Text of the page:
NEW DELHI: The Supreme Court on Monday decided to examine the question whether the 1975 declaration of Emergency can be declared "wholly unconstitutional" after the lapse of 45 years.
Initially the court was not inclined to entertain the petition filed by 94-year old widow Veera Sarin, who claims she and her husband – a prominent jeweller -- were forced to leave the country and their properties were seized.
According to her, they had a flourishing gold arts business in Delhi at the time and were compelled to leave the country for fear of being thrown into jail for no justifiable reason, on the "whims and wishes of government authority in a state where civil rights and liberties stood curbed."
The 3-judge Bench decided to hear the petition after senior advocate Harish Salve, appearing for Sarin, argued that "the issues of war crimes are still heard and people are raising issues of holocaust even now."
Salve argued that the court is fully empowered to examine the validity of the Emergency proclaimed by then Prime Minister Indira Gandhi. "It was a fraud on the Constitution and this must be decided by this court. I feel very strongly about it. This is not a matter of political debate. Can’t we see what happened to prisoners during emergency?"
Though her husband had a flourishing jewellery business with two shops at Karolbagh and KG Marg, she has prayed for token damages of Rs 25 crore.
The court asked her to amend her plea and resubmit it by Friday. It also issued notice to the Central government stating that it will hear the petitioner on the limited aspect of whether the validity of such proclamation can be probed by the court after passage of "such a long time."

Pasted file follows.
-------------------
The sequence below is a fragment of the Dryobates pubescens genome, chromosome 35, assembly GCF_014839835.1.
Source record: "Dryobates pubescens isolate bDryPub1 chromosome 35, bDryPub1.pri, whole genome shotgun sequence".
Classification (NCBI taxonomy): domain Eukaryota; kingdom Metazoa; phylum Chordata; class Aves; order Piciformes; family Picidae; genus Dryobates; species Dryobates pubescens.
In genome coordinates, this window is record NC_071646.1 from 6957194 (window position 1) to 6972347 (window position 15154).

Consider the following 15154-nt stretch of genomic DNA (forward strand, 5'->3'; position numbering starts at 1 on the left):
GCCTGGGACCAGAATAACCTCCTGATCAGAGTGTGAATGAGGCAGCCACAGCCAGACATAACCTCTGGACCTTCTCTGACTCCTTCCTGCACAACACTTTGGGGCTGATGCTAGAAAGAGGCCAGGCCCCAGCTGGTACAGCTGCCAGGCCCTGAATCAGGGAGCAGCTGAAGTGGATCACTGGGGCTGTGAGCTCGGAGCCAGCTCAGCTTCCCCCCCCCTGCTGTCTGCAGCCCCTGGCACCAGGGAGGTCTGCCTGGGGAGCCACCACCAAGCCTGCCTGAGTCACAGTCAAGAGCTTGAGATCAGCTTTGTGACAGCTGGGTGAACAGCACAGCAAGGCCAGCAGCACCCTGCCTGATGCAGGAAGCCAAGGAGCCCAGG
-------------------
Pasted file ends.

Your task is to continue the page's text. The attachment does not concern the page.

It, however, made it clear that "We are disinclined to open all such aspects as there may have been wrongs done to persons since; after the passage of almost 45 years, it would be inappropriate to re-open those wounds."
In her petition, Sarin had stated how her late husband was "framed" under Conservation of Foreign Exchange and Prevention of Smuggling Activities Act, 1974 (COFEPOSA) and Smugglers and Foreign Exchange Manipulators (Forfeiture of Property) Act, 1976 (SAFEMA).
"Our immovable property came to be seized, the movable property consisting of artefacts, gems, carpets, paintings, tusks and statues; and there has been no restitution of the same till date" despite Delhi High Court in a judgment in December 2014 quashing the proceedings against her late husband.
The petition says the "unconstitutional injustice" meted out to them during Emergency impacted her family for three generations, narrating how she was shunned by relatives and friends because of the fear that they may also get implicated if they speak up.